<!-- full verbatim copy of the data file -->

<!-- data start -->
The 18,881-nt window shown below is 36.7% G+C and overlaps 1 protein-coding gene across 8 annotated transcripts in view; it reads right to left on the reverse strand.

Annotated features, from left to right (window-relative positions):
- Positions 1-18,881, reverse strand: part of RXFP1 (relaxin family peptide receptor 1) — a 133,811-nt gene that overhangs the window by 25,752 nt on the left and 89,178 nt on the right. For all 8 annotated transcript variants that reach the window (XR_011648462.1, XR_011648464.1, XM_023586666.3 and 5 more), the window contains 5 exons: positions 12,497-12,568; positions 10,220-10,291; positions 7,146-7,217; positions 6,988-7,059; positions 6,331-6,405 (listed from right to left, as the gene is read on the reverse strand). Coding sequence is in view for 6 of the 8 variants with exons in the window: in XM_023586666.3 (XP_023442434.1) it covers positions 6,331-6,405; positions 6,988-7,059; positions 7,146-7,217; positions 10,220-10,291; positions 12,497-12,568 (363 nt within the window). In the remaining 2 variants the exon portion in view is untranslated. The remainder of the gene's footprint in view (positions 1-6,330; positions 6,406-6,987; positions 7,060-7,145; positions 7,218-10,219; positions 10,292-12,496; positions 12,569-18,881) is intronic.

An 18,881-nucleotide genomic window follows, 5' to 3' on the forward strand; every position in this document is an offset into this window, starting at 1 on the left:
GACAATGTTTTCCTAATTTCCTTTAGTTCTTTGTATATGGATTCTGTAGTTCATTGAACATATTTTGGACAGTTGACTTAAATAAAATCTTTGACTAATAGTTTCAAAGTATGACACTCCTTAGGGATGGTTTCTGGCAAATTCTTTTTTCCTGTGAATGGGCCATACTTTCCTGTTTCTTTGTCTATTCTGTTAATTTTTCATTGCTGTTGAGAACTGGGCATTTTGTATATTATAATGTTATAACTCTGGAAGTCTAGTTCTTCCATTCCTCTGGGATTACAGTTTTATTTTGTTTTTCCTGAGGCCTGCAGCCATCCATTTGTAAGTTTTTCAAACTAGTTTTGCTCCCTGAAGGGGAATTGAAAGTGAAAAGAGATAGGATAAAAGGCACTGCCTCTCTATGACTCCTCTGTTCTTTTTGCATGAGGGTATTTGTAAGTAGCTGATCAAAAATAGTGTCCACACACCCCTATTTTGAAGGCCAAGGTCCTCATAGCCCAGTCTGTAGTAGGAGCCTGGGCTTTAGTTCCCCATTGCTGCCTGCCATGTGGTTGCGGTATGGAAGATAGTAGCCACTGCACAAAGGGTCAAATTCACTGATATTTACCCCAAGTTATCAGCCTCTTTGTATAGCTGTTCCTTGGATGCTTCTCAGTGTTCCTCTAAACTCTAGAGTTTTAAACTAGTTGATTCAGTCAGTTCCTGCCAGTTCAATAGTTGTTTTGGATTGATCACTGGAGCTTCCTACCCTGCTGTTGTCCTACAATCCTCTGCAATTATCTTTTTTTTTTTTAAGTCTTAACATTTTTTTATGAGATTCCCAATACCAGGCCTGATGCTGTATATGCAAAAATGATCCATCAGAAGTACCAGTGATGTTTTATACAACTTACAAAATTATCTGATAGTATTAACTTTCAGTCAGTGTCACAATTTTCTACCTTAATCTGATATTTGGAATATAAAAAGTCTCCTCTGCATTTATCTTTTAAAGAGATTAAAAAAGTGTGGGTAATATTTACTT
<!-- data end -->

The 18,881-nt window shown below is 36.7% G+C and overlaps 1 protein-coding gene across 8 annotated transcripts in view; it reads right to left on the reverse strand.

Annotated features, from left to right (window-relative positions):
- Positions 1-18,881, reverse strand: part of RXFP1 (relaxin family peptide receptor 1) — a 133,811-nt gene that overhangs the window by 25,752 nt on the left and 89,178 nt on the right. For all 8 annotated transcript variants that reach the window (XR_011648462.1, XR_011648464.1, XM_023586666.3 and 5 more), the window contains 5 exons: positions 12,497-12,568; positions 10,220-10,291; positions 7,146-7,217; positions 6,988-7,059; positions 6,331-6,405 (listed from right to left, as the gene is read on the reverse strand). Coding sequence is in view for 6 of the 8 variants with exons in the window: in XM_023586666.3 (XP_023442434.1) it covers positions 6,331-6,405; positions 6,988-7,059; positions 7,146-7,217; positions 10,220-10,291; positions 12,497-12,568 (363 nt within the window). In the remaining 2 variants the exon portion in view is untranslated. The remainder of the gene's footprint in view (positions 1-6,330; positions 6,406-6,987; positions 7,060-7,145; positions 7,218-10,219; positions 10,292-12,496; positions 12,569-18,881) is intronic.

An 18,881-nucleotide genomic window follows, 5' to 3' on the forward strand; every position in this document is an offset into this window, starting at 1 on the left:
GACAATGTTTTCCTAATTTCCTTTAGTTCTTTGTATATGGATTCTGTAGTTCATTGAACATATTTTGGACAGTTGACTTAAATAAAATCTTTGACTAATAGTTTCAAAGTATGACACTCCTTAGGGATGGTTTCTGGCAAATTCTTTTTTCCTGTGAATGGGCCATACTTTCCTGTTTCTTTGTCTATTCTGTTAATTTTTCATTGCTGTTGAGAACTGGGCATTTTGTATATTATAATGTTATAACTCTGGAAGTCTAGTTCTTCCATTCCTCTGGGATTACAGTTTTATTTTGTTTTTCCTGAGGCCTGCAGCCATCCATTTGTAAGTTTTTCAAACTAGTTTTGCTCCCTGAAGGGGAATTGAAAGTGAAAAGAGATAGGATAAAAGGCACTGCCTCTCTATGACTCCTCTGTTCTTTTTGCATGAGGGTATTTGTAAGTAGCTGATCAAAAATAGTGTCCACACACCCCTATTTTGAAGGCCAAGGTCCTCATAGCCCAGTCTGTAGTAGGAGCCTGGGCTTTAGTTCCCCATTGCTGCCTGCCATGTGGTTGCGGTATGGAAGATAGTAGCCACTGCACAAAGGGTCAAATTCACTGATATTTACCCCAAGTTATCAGCCTCTTTGTATAGCTGTTCCTTGGATGCTTCTCAGTGTTCCTCTAAACTCTAGAGTTTTAAACTAGTTGATTCAGTCAGTTCCTGCCAGTTCAATAGTTGTTTTGGATTGATCACTGGAGCTTCCTACCCTGCTGTTGTCCTACAATCCTCTGCAATTATCTTTTTTTTTTTTAAGTCTTAACATTTTTTTATGAGATTCCCAATACCAGGCCTGATGCTGTATATGCAAAAATGATCCATCAGAAGTACCAGTGATGTTTTATACAACTTACAAAATTATCTGATAGTATTAACTTTCAGTCAGTGTCACAATTTTCTACCTTAATCTGATATTTGGAATATAAAAAGTCTCCTCTGCATTTATCTTTTAAAGAGATTAAAAAAGTGTGGGTAATATTTACTT